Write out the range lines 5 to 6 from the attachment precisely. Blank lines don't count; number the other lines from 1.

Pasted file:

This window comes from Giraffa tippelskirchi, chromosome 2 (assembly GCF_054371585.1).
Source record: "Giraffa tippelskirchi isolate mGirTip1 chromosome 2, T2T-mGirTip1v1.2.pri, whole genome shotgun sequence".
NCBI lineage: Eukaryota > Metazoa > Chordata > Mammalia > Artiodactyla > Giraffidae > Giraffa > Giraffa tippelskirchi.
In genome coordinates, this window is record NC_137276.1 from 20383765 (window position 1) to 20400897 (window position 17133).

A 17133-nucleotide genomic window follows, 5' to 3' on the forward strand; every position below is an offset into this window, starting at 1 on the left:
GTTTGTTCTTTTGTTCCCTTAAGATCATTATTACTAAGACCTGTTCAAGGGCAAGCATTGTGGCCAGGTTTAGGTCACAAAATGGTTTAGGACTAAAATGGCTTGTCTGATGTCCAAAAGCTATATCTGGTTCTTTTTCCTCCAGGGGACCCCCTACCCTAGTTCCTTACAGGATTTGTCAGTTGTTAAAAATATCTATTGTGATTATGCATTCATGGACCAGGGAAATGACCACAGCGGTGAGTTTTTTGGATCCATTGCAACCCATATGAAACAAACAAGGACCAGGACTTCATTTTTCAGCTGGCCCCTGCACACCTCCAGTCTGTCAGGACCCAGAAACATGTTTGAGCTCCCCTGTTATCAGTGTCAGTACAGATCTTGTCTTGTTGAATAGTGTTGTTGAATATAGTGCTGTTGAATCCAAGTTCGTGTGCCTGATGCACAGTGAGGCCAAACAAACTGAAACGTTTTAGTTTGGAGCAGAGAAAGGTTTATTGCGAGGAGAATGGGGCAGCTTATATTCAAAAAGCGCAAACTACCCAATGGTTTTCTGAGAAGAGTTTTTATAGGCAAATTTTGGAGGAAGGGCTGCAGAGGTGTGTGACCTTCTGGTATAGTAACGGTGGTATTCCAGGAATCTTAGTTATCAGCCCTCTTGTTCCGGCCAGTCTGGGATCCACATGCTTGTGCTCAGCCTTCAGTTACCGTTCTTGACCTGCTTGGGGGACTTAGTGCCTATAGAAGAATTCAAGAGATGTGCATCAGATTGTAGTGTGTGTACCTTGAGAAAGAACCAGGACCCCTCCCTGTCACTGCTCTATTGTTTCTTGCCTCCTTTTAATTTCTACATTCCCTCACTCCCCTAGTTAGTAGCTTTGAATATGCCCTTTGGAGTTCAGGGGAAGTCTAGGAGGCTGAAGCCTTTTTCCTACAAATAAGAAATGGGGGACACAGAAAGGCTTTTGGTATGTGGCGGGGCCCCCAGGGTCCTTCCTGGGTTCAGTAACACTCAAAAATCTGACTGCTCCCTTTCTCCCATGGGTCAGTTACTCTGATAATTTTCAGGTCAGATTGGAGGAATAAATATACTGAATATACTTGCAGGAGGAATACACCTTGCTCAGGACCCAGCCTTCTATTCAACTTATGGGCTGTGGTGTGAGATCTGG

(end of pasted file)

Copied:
A 17133-nucleotide genomic window follows, 5' to 3' on the forward strand; every position below is an offset into this window, starting at 1 on the left:
GTTTGTTCTTTTGTTCCCTTAAGATCATTATTACTAAGACCTGTTCAAGGGCAAGCATTGTGGCCAGGTTTAGGTCACAAAATGGTTTAGGACTAAAATGGCTTGTCTGATGTCCAAAAGCTATATCTGGTTCTTTTTCCTCCAGGGGACCCCCTACCCTAGTTCCTTACAGGATTTGTCAGTTGTTAAAAATATCTATTGTGATTATGCATTCATGGACCAGGGAAATGACCACAGCGGTGAGTTTTTTGGATCCATTGCAACCCATATGAAACAAACAAGGACCAGGACTTCATTTTTCAGCTGGCCCCTGCACACCTCCAGTCTGTCAGGACCCAGAAACATGTTTGAGCTCCCCTGTTATCAGTGTCAGTACAGATCTTGTCTTGTTGAATAGTGTTGTTGAATATAGTGCTGTTGAATCCAAGTTCGTGTGCCTGATGCACAGTGAGGCCAAACAAACTGAAACGTTTTAGTTTGGAGCAGAGAAAGGTTTATTGCGAGGAGAATGGGGCAGCTTATATTCAAAAAGCGCAAACTACCCAATGGTTTTCTGAGAAGAGTTTTTATAGGCAAATTTTGGAGGAAGGGCTGCAGAGGTGTGTGACCTTCTGGTATAGTAACGGTGGTATTCCAGGAATCTTAGTTATCAGCCCTCTTGTTCCGGCCAGTCTGGGATCCACATGCTTGTGCTCAGCCTTCAGTTACCGTTCTTGACCTGCTTGGGGGACTTAGTGCCTATAGAAGAATTCAAGAGATGTGCATCAGATTGTAGTGTGTGTACCTTGAGAAAGAACCAGGACCCCTCCCTGTCACTGCTCTATTGTTTCTTGCCTCCTTTTAATTTCTACATTCCCTCACTCCCCTAGTTAGTAGCTTTGAATATGCCCTTTGGAGTTCAGGGGAAGTCTAGGAGGCTGAAGCCTTTTTCCTACAAATAAGAAATGGGGGACACAGAAAGGCTTTTGGTATGTGGCGGGGCCCCCAGGGTCCTTCCTGGGTTCAGTAACACTCAAAAATCTGACTGCTCCCTTTCTCCCATGGGTCAGTTACTCTGATAATTTTCAGGTCAGATTGGAGGAATAAATATACTGAATATACTTGCAGGAGGAATACACCTTGCTCAGGACCCAGCCTTCTATTCAACTTATGGGCTGTGGTGTGAGATCTGG